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Potential role of blood biomarkers in the management of nontraumatic intracerebral hemorrhage


Senn, R; Elkind, M S V; Montaner, J; Christ-Crain, M; Katan, M (2014). Potential role of blood biomarkers in the management of nontraumatic intracerebral hemorrhage. Cerebrovascular Diseases, 38(6):395-409.

Abstract

BACKGROUND: Intracerebral hemorrhage (ICH), a subtype of stroke associated with high mortality and disability, accounts for 13% of all strokes. Basic and clinical research has contributed to our understanding of the complex pathophysiology of neuronal injury in ICH. Outcome rates, however, remain stable, and questions regarding acute management of ICH remain unanswered. Newer research is aiming at matching measured levels of serum proteins, enzymes, or cells to different stages of brain damage, suggesting that blood biomarkers may assist in acute diagnosis, therapeutic decisions, and prognostication. This paper provides an overview on the most promising blood biomarkers and their potential role in the diagnosis and management of spontaneous ICH.
SUMMARY: Information was collected from studies, reviews, and guidelines listed in PubMed up to November 2013 on blood biomarkers of nontraumatic ICH in humans. We describe the potential role and limitations of GFAP, S100B/RAGE, and ApoC-III as diagnostic biomarkers, β-​Amyloid as a biomarker for etiological classification, and 27 biomarkers for prognosis of mortality and functional outcome. Within the group of prognostic markers we discuss markers involved in coagulation processes (e.g., D-Dimers), neuroendocrine markers (e.g., copeptin), systemic metabolic markers (e.g., blood glucose levels), markers of inflammation (e.g., IL-6), as well as growth factors (e.g., VEGF), and others (e.g., glutamate). Some of those blood biomarkers are agents of pathologic processes associated with hemorrhagic stroke but also other diseases, whereas others play more distinct pathophysiological roles and help in understanding the basic mechanisms of brain damage and/or recovery in ICH.
KEY MESSAGES: Numerous blood biomarkers are associated with different pathophysiological pathways in ICH, and some of them promise to be useful in the management of ICH, eventually contributing additional information to current tools for diagnosis, therapy monitoring, risk stratification, or intervention. Up to date, however, no blood biomarker of ICH has been studied sufficiently to find its way into clinical routine yet; well-designed, large-scale, clinical studies addressing relevant clinical questions are needed. We suggest that the effectiveness of biomarker research in ICH might be improved by international cooperation and shared resources for large validation studies, such as provided by the consortium on stroke biomarker research (http://stroke-biomarkers.​com/page.php?title=Resources).

Abstract

BACKGROUND: Intracerebral hemorrhage (ICH), a subtype of stroke associated with high mortality and disability, accounts for 13% of all strokes. Basic and clinical research has contributed to our understanding of the complex pathophysiology of neuronal injury in ICH. Outcome rates, however, remain stable, and questions regarding acute management of ICH remain unanswered. Newer research is aiming at matching measured levels of serum proteins, enzymes, or cells to different stages of brain damage, suggesting that blood biomarkers may assist in acute diagnosis, therapeutic decisions, and prognostication. This paper provides an overview on the most promising blood biomarkers and their potential role in the diagnosis and management of spontaneous ICH.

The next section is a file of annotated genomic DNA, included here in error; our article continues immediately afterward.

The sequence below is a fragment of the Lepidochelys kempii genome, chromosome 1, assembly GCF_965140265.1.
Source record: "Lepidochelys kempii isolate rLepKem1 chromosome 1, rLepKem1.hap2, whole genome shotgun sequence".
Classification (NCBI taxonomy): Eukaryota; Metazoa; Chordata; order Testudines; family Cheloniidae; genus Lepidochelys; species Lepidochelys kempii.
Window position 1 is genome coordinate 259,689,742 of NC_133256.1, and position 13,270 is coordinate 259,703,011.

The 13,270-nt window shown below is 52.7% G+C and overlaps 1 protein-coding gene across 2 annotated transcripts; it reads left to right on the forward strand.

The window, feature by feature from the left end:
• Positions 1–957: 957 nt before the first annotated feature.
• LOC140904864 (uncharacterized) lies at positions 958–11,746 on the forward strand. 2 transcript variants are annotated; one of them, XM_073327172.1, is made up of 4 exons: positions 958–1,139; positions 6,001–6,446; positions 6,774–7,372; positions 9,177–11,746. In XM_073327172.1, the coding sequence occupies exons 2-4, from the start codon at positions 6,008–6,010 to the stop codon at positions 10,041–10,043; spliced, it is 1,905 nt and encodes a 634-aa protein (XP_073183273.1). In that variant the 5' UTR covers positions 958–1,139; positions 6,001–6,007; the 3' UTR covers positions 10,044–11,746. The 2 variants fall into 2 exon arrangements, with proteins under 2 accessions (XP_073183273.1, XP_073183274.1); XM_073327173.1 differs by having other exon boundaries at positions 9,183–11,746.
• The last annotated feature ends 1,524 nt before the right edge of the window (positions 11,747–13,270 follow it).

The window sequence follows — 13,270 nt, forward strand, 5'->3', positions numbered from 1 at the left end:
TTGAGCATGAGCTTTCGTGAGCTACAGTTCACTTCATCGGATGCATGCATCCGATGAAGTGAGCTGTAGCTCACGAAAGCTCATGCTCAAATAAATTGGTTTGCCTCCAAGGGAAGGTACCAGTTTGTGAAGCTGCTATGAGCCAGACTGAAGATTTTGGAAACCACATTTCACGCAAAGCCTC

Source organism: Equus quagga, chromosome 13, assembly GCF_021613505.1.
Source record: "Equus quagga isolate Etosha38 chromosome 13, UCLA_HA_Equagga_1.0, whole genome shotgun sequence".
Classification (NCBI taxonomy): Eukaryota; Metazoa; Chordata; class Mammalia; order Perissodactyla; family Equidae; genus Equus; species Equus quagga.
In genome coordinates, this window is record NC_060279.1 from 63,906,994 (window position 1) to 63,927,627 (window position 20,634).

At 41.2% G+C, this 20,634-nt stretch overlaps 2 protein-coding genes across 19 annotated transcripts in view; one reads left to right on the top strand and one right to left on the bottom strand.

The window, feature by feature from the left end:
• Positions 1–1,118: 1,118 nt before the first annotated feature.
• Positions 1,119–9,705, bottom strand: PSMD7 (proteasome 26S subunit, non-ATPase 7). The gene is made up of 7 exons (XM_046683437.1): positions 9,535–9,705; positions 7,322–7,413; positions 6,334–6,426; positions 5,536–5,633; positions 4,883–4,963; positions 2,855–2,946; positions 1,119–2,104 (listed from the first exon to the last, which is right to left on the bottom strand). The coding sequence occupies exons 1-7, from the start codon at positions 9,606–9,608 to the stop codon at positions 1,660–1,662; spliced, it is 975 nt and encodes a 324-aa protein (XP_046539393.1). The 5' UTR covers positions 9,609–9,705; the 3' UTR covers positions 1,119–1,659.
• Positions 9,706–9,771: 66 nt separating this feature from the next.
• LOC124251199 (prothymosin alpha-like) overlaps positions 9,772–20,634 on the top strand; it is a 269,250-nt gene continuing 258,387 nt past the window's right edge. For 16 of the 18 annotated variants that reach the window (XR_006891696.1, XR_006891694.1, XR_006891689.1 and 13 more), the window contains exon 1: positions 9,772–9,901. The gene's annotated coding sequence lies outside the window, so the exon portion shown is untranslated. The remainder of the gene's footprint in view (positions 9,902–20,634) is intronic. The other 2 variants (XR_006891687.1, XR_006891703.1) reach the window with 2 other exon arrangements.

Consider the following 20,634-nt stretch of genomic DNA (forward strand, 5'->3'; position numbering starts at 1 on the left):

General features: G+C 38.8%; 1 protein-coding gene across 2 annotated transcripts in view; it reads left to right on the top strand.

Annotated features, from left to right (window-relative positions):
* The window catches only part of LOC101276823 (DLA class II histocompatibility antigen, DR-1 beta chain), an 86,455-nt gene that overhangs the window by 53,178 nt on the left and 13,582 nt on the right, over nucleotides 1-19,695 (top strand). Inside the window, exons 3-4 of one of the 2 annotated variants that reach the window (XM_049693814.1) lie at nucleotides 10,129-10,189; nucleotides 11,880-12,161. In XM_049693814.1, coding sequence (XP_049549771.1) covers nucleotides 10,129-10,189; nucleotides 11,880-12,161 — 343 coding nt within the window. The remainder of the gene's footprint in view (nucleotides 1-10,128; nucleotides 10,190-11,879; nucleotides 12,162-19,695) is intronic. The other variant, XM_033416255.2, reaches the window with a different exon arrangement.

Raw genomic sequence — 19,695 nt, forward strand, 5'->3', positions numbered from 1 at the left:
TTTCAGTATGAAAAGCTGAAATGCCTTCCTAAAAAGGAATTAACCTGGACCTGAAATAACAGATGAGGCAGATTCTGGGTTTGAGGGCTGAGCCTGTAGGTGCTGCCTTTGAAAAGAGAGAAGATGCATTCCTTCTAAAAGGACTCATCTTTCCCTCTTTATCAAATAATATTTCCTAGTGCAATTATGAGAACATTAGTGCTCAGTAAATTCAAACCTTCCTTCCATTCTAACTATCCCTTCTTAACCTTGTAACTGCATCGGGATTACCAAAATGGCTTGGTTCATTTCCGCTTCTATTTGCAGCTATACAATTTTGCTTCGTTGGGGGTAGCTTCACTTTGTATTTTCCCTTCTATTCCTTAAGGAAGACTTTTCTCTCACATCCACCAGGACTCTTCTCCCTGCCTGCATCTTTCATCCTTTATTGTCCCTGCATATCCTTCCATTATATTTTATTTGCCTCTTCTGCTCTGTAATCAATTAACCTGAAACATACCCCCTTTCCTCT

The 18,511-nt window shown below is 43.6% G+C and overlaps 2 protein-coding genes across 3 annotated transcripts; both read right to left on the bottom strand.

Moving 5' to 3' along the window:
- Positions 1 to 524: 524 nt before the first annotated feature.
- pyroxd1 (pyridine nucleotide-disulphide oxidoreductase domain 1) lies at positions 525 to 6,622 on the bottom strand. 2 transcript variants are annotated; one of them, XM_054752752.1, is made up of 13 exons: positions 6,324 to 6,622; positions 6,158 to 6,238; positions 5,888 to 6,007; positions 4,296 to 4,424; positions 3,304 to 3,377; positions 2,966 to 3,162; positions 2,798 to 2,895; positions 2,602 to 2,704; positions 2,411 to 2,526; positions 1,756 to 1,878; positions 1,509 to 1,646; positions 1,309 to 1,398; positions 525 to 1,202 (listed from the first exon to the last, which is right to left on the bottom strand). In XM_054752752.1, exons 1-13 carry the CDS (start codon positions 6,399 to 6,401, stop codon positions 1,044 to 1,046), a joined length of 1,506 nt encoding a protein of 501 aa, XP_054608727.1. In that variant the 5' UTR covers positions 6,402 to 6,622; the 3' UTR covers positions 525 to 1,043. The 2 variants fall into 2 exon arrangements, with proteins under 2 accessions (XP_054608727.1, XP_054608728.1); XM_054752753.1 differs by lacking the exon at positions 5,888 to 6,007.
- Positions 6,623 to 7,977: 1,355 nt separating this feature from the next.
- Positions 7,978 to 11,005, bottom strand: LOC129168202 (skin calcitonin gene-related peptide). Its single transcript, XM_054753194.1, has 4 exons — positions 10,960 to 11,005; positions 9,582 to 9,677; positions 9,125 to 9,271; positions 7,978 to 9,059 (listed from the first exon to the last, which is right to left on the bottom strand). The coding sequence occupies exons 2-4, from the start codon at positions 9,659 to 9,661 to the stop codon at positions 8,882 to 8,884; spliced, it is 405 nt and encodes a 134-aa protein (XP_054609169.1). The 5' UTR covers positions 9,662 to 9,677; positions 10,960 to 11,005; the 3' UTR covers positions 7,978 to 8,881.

SUMMARY: Information was collected from studies, reviews, and guidelines listed in PubMed up to November 2013 on blood biomarkers of nontraumatic ICH in humans. We describe the potential role and limitations of GFAP, S100B/RAGE, and ApoC-III as diagnostic biomarkers, β-​Amyloid as a biomarker for etiological classification, and 27 biomarkers for prognosis of mortality and functional outcome. Within the group of prognostic markers we discuss markers involved in coagulation processes (e.g., D-Dimers), neuroendocrine markers (e.g., copeptin), systemic metabolic markers (e.g., blood glucose levels), markers of inflammation (e.g., IL-6), as well as growth factors (e.g., VEGF), and others (e.g., glutamate). Some of those blood biomarkers are agents of pathologic processes associated with hemorrhagic stroke but also other diseases, whereas others play more distinct pathophysiological roles and help in understanding the basic mechanisms of brain damage and/or recovery in ICH.
KEY MESSAGES: Numerous blood biomarkers are associated with different pathophysiological pathways in ICH, and some of them promise to be useful in the management of ICH, eventually contributing additional information to current tools for diagnosis, therapy monitoring, risk stratification, or intervention. Up to date, however, no blood biomarker of ICH has been studied sufficiently to find its way into clinical routine yet; well-designed, large-scale, clinical studies addressing relevant clinical questions are needed. We suggest that the effectiveness of biomarker research in ICH might be improved by international cooperation and shared resources for large validation studies, such as provided by the consortium on stroke biomarker research (http://stroke-biomarkers.​com/page.php?title=Resources).

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Additional indexing

Item Type:Journal Article, refereed, original work
Communities & Collections:04 Faculty of Medicine > University Hospital Zurich > Clinic for Neurology
Dewey Decimal Classification:610 Medicine & health
Date:2014
Deposited On:21 Dec 2015 15:32
Last Modified:03 Jun 2016 13:09
Publisher:Karger
ISSN:1015-9770
Publisher DOI:https://doi.org/10.1159/000366470
PubMed ID:25471997

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